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Figure 2: Mild anisocoria in light (diameter of right pupil about 2.5 mm and left pupil 2 mm)

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Figure 3: Anisocoria increasing in the dark since left pupil fails to dilate (diameter of right pupil about 4 mm and left pupil 2 mm)

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Figure 4: MRI chest showing a mass lesion in apical region of left lung

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  Discussion Top


Johann Friedrich Horner, a Swiss ophthalmologist, described the classic clinical trial of signs seen in Horner’s syndrome (ptosis, miosis, and anhidrosis) in 1869 in a 40-year-old woman.[1] It is caused by a lesion anywhere along the sympathetic pathway to the eye, right from hypothalamus, brain stem, and cervical spinal cord (first-order neuron), mediastinum (second-order neuron), and neck or intracranial cavity (third-order neuron). Fibers meant for sweat glands of one side of the face accompany this pathway till the superior cervical ganglion (i.e., second-order neuron). At bifurcation of common carotid artery, these fibers leave the ocular sympathetic pathway and travel to the face along the external carotid artery. Hence, the absence of sweating on one side of face (facial anhidrosis) is a useful sign to localize the site of lesion in Horner’s syndrome to second-order neuron, as in this case.[2]

This case demonstrates that potentially life-threatening conditions like neuroblastoma can sometimes present with very subtle ophthalmic signs in an otherwise asymptomatic child. As in this case, if a child presents with acquired ptosis, the treating physician should first look for anisocoria. If anisocoria is present, the next task should be to assess which pupil is abnormal (smaller or the larger one), by examining pupils in bright light and in the dark. A small pupil that fails to dilate in a darkened room, and a large pupil that fails to constrict in bright light, is the abnormal pupil. Another practical clue is, usually, the pupil in the eye with ptosis is the abnormal pupil. Then one should check eye movements carefully. Ptosis with a dilated pupil and limited eye movements (all except abduction and intorsion) points towards oculomotor nerve palsy. Ptosis with a smaller pupil and normal eye movements suggests diagnosis of Horner’s syndrome.[1] One specific history that prompted diagnosis of Horner’s syndrome in this case was lack of sweating on one side of face, that is, “hemifacial anhidrosis.” It can involve the entire half of the face or a small patch on the forehead depending on the lesion.[3] It is usually difficult to demonstrate this clinical sign in the clinic. Apart from prompting diagnosis of Horner’s syndrome, unilateral facial anhidrosis also localizes the site of lesion to second-order neuron of sympathetic innervation to the eye.[2]

In children, the causes of Horner’s syndrome can be subdivided into congenital and acquired ones. Important congenital causes include birth trauma (brachial plexus injury), neoplasm, and carotid abnormalities. Acquired cases can be due to any head, neck, and chest surgery, neoplasm, or infection affecting the oculosympathetic pathway.[4] The history often reveals an obvious cause, such as trauma or neck/chest surgery, or that Horner’s syndrome had been present since many years and therefore may not require an extensive investigation. The most common neoplasm presenting with Horner’s syndrome in children is neuroblastoma. It is estimated that about 1 per 10 children of Horner’s syndrome, may have neuroblastoma[3] and 1.3% of neuroblastomas may present with only Horner’s syndrome.[5] Horner’s syndrome in a child of any age without a clear history of trauma or neck/chest surgery requires MRI scanning (with and without contrast), of the brain, neck, and chest.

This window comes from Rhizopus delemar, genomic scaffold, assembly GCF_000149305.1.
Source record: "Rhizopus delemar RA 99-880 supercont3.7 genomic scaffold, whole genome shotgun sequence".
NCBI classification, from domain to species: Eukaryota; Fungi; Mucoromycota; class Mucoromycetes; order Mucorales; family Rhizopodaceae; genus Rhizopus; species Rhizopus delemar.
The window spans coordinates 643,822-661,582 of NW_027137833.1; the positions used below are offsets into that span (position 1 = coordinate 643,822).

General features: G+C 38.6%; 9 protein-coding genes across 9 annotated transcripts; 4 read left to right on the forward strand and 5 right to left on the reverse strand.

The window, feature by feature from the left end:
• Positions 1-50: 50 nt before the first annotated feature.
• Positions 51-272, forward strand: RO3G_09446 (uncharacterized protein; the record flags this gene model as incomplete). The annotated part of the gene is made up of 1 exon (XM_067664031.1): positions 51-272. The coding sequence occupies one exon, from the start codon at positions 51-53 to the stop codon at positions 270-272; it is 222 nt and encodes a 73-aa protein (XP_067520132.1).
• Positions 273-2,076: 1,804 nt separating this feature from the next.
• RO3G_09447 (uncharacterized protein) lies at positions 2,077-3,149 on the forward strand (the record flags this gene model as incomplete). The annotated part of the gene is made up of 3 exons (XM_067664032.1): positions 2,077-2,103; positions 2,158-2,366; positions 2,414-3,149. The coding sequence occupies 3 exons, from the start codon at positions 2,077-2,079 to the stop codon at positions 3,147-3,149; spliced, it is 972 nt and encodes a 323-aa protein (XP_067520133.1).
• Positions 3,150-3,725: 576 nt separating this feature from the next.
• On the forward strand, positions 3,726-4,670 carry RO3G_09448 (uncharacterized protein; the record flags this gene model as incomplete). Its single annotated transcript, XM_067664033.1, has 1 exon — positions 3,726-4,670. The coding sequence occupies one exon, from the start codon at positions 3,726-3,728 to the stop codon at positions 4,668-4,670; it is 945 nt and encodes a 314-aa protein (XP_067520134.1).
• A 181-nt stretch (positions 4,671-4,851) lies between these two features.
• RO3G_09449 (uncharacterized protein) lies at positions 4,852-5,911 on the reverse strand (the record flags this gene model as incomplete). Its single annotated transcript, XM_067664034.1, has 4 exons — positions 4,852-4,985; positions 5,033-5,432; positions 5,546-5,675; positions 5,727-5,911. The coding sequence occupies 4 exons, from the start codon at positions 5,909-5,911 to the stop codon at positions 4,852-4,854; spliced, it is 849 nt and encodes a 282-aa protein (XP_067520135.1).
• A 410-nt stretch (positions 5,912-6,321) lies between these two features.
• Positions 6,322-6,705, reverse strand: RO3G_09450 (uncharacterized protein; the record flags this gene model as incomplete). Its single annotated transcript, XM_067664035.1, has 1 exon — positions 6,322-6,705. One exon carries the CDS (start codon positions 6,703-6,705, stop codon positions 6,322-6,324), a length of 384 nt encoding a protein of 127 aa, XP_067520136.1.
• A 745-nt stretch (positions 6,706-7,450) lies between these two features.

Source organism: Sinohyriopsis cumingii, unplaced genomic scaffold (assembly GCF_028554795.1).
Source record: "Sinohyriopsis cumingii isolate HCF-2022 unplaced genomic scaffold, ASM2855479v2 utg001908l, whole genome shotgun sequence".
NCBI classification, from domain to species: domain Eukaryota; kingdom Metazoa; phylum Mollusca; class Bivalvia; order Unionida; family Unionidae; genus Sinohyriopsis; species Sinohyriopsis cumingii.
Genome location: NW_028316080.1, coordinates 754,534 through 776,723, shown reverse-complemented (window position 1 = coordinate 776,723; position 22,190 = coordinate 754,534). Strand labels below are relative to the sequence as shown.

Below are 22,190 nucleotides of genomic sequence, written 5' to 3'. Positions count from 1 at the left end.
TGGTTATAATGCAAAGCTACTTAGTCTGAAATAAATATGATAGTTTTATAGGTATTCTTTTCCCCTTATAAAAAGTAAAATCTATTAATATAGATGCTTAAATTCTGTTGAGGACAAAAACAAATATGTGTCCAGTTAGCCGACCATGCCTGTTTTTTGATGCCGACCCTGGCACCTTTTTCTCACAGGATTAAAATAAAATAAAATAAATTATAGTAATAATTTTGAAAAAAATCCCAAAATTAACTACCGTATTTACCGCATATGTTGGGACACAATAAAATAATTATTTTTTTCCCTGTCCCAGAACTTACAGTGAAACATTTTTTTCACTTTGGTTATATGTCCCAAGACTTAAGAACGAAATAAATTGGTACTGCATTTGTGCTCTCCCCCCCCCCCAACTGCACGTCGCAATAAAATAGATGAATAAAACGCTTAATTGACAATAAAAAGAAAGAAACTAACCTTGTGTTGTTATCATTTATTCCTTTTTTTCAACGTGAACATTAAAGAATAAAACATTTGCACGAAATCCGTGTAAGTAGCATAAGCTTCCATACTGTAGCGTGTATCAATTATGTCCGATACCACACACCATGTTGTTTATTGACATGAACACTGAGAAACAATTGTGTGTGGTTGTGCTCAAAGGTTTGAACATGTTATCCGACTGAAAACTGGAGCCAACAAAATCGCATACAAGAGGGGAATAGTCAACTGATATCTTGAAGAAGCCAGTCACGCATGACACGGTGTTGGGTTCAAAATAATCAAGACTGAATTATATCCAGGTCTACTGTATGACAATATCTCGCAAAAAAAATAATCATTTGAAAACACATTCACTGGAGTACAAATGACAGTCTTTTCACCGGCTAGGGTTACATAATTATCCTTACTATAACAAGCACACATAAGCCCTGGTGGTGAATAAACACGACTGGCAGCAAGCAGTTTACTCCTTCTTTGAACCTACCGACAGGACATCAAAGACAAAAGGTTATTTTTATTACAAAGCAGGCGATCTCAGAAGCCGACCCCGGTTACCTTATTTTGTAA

Financial support and sponsorship

Nil.

Conflicts of interest

There are no conflicts of interest.

Declaration of patient consent

The authors certify that they have obtained all appropriate patient consent forms. In the form the patient(s) has/have given his/her/their consent for his/her/their images and other clinical information to be reported in the journal. The patients understand that their names and initials will not be published and due efforts will be made to conceal their identity, but anonymity cannot be guaranteed.



 
  References Top

1.
Horner JF On a form of ptosis. Klin Monatsbl Augenheilkd 1869;7:193-8.  Back to cited text no. 1
    
2.
Martin TJ Horner syndrome: A clinical review. ACS Chem Neurosci 2018;9:177-86.  Back to cited text no. 2
    
3.
Higaki M1, Kurai D, Ito A, Saraya T Evidence for hypohydrosis as clinical clue to diagnosis of Horner’s syndrome. BMJ Case Rep 2013;2013:bcr2013009732.  Back to cited text no. 3
    
4.
Lambert JE, Christiansen SP, Peeler CE Don’t miss this! Red flags in the pediatric eye exam: Pupils. J Binocul Vis Ocul Motil 2019;69:102-5.  Back to cited text no. 4
    
5.
Graef S, Irwin MS, Wan MJ Incidence and prognostic role of the ocular manifestations of neuroblastoma in children. Am J Ophthalmol 2020;213:145-52.  Back to cited text no. 5
    


    Figures

  [Figure 1], [Figure 2], [Figure 3], [Figure 4]